n. infantile pattern of suckle-swallow movement in which the tongue is placed between incisor teeth or between alveolar ridges during initial stage of swallowing (if persistent can lead to various dental abnormalities) v. [content removed due to Bush campaign to clean up the internet] n. act of nyah-nyah v. pursuing with relentless abandon the need to masticate and thrust the world into every bodily incarnation in order to transform it, via the act of salivation, into nutritive agency

Thursday, February 10, 2011

even the non break-ups, part I

You were ageless and spoke to me as I pottied on the first toilet. Let them call you complex, let them call you ageless with your name God's Son. To me, you were very much like me, only "up there." Things between us were philosophical, complex. I told you about my forts and the irritation brought down upon me by my sister. Then I told you about the neighbor boy who locked me in his shed and wouldn't let me out until I touched his and his eight-year-old brother's penis. You were enraged. Actually, you were silent, but I took that for silent rage. When we moved, you disappeared. So quietly I didn't notice.

Your grandfather insisted I call him grandfather after he drove you to school on his motorcycle, slid in the mud of the school's driveway, turned both of you under his machine, right in front of us, we watched the whole thing. So we picked you up. "I'm your grandpa," he said. And that's what I called him as he and 'grandma' arranged macaroni & cheese on silver TV platters during the nights I visited. From watching Footloose in your one bedroom mobile home, I sensed things were more complex, but we still managed to kick off one shoe in the middle of the night, under the black sky, in between your house and grandpa's house, right in the middle of nowhere. And I always loved grandpa and his tractor, how he lifted us high in the claw as he slowly churned us down the muddy driveway, after he let me ride on the back of his motorcycle for a few minutes, making me promise I wouldn't remember, but I did, but I never said. I always wanted you to have a farm, with an apple tree and fields that stretched out past our school with its driveway and apple tree.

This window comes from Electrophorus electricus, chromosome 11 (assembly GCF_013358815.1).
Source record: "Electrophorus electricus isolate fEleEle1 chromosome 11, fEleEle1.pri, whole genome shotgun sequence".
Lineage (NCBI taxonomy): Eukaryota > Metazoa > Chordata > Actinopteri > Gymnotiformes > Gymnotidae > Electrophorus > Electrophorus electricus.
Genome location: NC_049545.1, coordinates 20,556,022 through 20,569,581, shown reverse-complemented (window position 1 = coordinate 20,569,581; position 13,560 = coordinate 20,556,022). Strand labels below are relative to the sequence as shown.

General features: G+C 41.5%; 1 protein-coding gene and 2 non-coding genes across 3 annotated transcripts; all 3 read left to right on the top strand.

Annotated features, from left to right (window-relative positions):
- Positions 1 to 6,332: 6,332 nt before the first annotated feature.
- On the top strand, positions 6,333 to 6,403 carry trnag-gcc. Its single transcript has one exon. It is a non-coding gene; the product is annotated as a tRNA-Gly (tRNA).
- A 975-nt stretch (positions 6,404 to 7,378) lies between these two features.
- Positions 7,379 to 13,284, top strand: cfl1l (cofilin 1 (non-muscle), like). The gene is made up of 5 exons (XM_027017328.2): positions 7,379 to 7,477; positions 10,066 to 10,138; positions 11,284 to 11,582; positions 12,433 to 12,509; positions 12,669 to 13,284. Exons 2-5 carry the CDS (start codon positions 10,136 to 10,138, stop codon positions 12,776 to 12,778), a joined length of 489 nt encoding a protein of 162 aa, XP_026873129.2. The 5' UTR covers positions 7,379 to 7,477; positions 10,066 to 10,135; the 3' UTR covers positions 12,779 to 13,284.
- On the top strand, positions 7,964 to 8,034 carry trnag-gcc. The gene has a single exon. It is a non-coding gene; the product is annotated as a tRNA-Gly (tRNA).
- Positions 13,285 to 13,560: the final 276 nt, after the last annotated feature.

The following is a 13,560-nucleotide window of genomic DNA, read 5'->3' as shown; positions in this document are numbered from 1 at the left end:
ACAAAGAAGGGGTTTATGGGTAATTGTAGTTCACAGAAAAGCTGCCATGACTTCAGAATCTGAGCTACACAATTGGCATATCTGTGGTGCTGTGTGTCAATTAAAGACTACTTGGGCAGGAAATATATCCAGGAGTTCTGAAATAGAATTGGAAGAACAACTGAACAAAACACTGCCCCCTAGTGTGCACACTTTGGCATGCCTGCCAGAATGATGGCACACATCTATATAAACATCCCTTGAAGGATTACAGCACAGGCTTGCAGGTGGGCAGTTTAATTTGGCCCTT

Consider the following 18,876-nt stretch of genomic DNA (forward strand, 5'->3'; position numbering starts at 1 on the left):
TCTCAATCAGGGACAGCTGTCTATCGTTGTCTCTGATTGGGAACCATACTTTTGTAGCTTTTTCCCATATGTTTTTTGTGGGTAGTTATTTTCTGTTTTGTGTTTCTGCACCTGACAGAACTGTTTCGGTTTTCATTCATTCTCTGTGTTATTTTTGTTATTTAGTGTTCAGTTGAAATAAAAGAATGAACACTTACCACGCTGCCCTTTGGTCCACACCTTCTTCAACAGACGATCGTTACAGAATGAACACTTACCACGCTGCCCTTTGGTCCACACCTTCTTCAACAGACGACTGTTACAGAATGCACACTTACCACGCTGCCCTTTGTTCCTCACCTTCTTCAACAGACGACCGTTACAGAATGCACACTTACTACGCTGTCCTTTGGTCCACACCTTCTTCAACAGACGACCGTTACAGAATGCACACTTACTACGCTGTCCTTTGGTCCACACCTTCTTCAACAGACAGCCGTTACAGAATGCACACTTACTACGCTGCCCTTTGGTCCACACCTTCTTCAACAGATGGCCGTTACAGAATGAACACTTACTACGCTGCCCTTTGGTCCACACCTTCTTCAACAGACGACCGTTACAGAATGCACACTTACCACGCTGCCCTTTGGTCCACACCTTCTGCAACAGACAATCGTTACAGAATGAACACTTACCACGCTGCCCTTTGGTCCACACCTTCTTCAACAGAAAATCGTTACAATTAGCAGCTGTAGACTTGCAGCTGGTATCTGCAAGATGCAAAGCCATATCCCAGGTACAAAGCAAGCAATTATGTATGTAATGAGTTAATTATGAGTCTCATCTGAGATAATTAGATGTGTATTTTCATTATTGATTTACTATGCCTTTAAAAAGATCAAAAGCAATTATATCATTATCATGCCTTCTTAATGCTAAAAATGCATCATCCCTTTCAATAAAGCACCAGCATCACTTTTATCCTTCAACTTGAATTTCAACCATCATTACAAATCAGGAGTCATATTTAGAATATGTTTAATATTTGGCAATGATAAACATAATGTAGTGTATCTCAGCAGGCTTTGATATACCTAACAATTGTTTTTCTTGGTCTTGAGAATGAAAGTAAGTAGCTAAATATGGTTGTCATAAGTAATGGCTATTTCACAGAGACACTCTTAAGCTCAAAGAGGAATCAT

We fought over who lost their parents more thoroughly. You won, in that your dad disappeared and Greg + Tori grouped their desks next to you, and together you all sought out the school counselor to deal with my awkwardness. He facilitated, for sure, what with his what-do-you-think's and is-that-what-everyone-believes-about-this's, but I was given a white rabbit's foot with beads rooted to their leather-magic frame by the teacher's aide who took me on a tour of her campus and then a powwow. Plus a new dog. And life temporarily seemed more than love, more than loss or divorce or my mother's operation to never again have another child. So I lost concern for you.

You had a picture of Tom Selleck on the inside of your bedroom door, and I asked you if maybe he was too old, and you said he was hot beyond all that. We were eleven and thirteen and you told me about sex with your brother (step-brother, you amended) and your mother was an old withered blonde who didn't seem to fit your story, and I worried, and when you smoked I grabbed the cigarette from your fingers and ripped it away, snuffed it out beneath my toes. When I later smoked, I thought of you, the way you walked next to me, carrying the boom-box, Salt N' Peppa loud right down the middle of the Alaska gravel road lined by spruce trees we ignored. Then you ignored me during the school year after telling me about being adopted and sex with your brother and dad, and later you got pregnant after you moved to Seattle, and I still thought of you whenever I heard music that made sense in spite of the setting, specifically in spite of the setting. You were the first woman I longed for. The first I longed to save, too.

You played video games with me in your basement, and sat contra me on the teeter-totters. Approximately 29 days younger, we were sacrilege... you grade school, me junior high, you special ed, me - a smart shadow borrowing books from the 400lb-ish diabetic reading teacher who loved me because I loved stories more than I could maintain a cruelty towards her, or others -- barely distracted, but still distracted, we had a real truce. You were still a boy and we went to the movies together to grow like the sponge-capsule dinosaurs that become more than a factory product, supposedly, when introduced to water. I have to admit, I mostly liked fishing for dolly vardens with you, near the coastie gates, trucking down the rivers, boots too large for both of us, both of us intent. Later, we played water shadows and you rubbed my cheekbones and told me you cared. I loved you but didn't ever get too close to believing.
Comments:Post a Comment